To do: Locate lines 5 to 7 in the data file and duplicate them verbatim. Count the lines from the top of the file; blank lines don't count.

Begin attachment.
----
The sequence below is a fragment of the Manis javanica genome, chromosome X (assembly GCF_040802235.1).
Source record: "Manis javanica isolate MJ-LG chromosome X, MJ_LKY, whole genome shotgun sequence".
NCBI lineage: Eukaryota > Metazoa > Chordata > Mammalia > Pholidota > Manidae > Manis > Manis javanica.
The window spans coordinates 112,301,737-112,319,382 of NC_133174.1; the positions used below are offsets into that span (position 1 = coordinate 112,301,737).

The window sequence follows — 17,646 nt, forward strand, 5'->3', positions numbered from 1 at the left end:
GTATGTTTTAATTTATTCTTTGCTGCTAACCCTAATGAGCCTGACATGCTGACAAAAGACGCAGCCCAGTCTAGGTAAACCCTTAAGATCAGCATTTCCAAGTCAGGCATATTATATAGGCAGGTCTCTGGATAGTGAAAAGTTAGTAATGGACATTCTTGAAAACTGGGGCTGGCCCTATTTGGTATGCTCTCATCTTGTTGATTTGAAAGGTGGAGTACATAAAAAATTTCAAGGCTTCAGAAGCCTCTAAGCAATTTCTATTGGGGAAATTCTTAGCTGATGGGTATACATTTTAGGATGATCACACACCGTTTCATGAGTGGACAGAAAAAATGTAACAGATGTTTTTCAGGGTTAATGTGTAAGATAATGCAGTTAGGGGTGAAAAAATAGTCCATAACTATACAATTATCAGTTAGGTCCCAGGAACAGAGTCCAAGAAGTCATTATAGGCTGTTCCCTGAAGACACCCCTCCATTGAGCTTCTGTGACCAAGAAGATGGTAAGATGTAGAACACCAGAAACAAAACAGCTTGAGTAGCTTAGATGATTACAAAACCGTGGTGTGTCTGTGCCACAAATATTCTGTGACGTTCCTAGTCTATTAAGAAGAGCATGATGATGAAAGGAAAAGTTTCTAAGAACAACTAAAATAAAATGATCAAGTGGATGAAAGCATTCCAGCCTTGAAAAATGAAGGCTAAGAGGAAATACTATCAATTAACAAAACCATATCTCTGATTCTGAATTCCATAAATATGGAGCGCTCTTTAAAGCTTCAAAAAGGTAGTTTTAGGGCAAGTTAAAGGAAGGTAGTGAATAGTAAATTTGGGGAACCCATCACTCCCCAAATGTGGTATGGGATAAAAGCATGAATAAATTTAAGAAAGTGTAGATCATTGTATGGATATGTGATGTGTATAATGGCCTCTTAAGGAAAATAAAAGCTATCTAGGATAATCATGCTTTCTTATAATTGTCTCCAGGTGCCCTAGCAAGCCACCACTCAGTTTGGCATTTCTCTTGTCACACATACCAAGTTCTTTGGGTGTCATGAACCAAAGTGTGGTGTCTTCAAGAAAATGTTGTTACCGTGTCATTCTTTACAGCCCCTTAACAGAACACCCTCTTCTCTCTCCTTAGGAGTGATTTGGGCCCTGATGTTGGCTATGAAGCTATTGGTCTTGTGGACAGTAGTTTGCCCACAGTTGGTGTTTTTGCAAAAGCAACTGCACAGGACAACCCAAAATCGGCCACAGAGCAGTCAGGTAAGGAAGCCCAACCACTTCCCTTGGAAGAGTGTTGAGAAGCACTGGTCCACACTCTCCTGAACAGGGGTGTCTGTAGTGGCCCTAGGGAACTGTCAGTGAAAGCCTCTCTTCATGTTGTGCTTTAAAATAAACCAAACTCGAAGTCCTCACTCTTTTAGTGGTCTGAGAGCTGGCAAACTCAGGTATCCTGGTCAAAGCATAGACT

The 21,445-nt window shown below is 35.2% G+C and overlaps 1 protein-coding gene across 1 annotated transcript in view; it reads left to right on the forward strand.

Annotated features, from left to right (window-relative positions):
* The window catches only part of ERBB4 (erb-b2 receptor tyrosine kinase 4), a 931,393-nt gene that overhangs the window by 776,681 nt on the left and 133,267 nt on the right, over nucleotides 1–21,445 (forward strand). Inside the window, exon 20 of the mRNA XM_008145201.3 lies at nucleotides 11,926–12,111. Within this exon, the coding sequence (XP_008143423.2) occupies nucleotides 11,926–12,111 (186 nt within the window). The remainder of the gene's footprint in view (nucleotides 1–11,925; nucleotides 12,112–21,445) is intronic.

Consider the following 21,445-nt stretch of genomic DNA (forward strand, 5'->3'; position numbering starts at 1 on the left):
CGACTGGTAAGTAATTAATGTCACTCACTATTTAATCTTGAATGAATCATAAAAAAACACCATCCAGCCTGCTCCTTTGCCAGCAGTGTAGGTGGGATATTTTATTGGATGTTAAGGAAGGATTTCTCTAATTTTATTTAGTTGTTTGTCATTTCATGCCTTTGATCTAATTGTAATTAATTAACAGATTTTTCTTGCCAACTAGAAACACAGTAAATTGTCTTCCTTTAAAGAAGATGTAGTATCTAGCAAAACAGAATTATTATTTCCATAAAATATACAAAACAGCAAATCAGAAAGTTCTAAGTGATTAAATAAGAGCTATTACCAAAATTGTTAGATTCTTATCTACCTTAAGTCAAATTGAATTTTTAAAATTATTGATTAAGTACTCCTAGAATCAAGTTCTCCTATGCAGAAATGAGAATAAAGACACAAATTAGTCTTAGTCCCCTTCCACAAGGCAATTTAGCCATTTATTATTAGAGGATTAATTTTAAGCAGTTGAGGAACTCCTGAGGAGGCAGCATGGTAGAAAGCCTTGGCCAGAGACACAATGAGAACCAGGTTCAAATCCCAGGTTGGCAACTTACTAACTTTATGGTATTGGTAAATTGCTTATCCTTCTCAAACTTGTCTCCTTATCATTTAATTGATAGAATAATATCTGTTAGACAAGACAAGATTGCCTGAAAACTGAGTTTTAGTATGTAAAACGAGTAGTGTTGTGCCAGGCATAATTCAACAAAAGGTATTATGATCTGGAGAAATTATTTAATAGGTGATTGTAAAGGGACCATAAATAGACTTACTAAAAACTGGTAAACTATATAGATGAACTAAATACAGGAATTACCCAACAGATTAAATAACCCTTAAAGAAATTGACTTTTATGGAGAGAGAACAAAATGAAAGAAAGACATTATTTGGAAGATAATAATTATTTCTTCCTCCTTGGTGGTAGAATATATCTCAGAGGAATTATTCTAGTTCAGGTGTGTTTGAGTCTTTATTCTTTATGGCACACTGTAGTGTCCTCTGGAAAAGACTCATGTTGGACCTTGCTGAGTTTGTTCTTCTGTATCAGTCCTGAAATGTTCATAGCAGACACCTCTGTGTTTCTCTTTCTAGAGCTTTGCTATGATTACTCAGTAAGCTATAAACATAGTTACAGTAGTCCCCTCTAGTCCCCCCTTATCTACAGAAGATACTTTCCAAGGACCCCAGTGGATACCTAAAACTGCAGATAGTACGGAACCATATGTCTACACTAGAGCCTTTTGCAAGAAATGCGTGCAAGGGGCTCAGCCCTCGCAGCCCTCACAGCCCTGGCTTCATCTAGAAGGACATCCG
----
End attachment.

The window sequence follows — 17,646 nt, forward strand, 5'->3', positions numbered from 1 at the left end:
GTATGTTTTAATTTATTCTTTGCTGCTAACCCTAATGAGCCTGACATGCTGACAAAAGACGCAGCCCAGTCTAGGTAAACCCTTAAGATCAGCATTTCCAAGTCAGGCATATTATATAGGCAGGTCTCTGGATAGTGAAAAGTTAGTAATGGACATTCTTGAAAACTGGGGCTGGCCCTATTTGGTATGCTCTCATCTTGTTGATTTGAAAGGTGGAGTACATAAAAAATTTCAAGGCTTCAGAAGCCTCTAAGCAATTTCTATTGGGGAAATTCTTAGCTGATGGGTATACATTTTAGGATGATCACACACCGTTTCATGAGTGGACAGAAAAAATGTAACAGATGTTTTTCAGGGTTAATGTGTAAGATAATGCAGTTAGGGGTGAAAAAATAGTCCATAACTATACAATTATCAGTTAGGTCCCAGGAACAGAGTCCAAGAAGTCATTATAGGCTGTTCCCTGAAGACACCCCTCCATTGAGCTTCTGTGACCAAGAAGATGGTAAGATGTAGAACACCAGAAACAAAACAGCTTGAGTAGCTTAGATGATTACAAAACCGTGGTGTGTCTGTGCCACAAATATTCTGTGACGTTCCTAGTCTATTAAGAAGAGCATGATGATGAAAGGAAAAGTTTCTAAGAACAACTAAAATAAAATGATCAAGTGGATGAAAGCATTCCAGCCTTGAAAAATGAAGGCTAAGAGGAAATACTATCAATTAACAAAACCATATCTCTGATTCTGAATTCCATAAATATGGAGCGCTCTTTAAAGCTTCAAAAAGGTAGTTTTAGGGCAAGTTAAAGGAAGGTAGTGAATAGTAAATTTGGGGAACCCATCACTCCCCAAATGTGGTATGGGATAAAAGCATGAATAAATTTAAGAAAGTGTAGATCATTGTATGGATATGTGATGTGTATAATGGCCTCTTAAGGAAAATAAAAGCTATCTAGGATAATCATGCTTTCTTATAATTGTCTCCAGGTGCCCTAGCAAGCCACCACTCAGTTTGGCATTTCTCTTGTCACACATACCAAGTTCTTTGGGTGTCATGAACCAAAGTGTGGTGTCTTCAAGAAAATGTTGTTACCGTGTCATTCTTTACAGCCCCTTAACAGAACACCCTCTTCTCTCTCCTTAGGAGTGATTTGGGCCCTGATGTTGGCTATGAAGCTATTGGTCTTGTGGACAGTAGTTTGCCCACAGTTGGTGTTTTTGCAAAAGCAACTGCACAGGACAACCCAAAATCGGCCACAGAGCAGTCAGGTAAGGAAGCCCAACCACTTCCCTTGGAAGAGTGTTGAGAAGCACTGGTCCACACTCTCCTGAACAGGGGTGTCTGTAGTGGCCCTAGGGAACTGTCAGTGAAAGCCTCTCTTCATGTTGTGCTTTAAAATAAACCAAACTCGAAGTCCTCACTCTTTTAGTGGTCTGAGAGCTGGCAAACTCAGGTATCCTGGTCAAAGCATAGACT

The 21,445-nt window shown below is 35.2% G+C and overlaps 1 protein-coding gene across 1 annotated transcript in view; it reads left to right on the forward strand.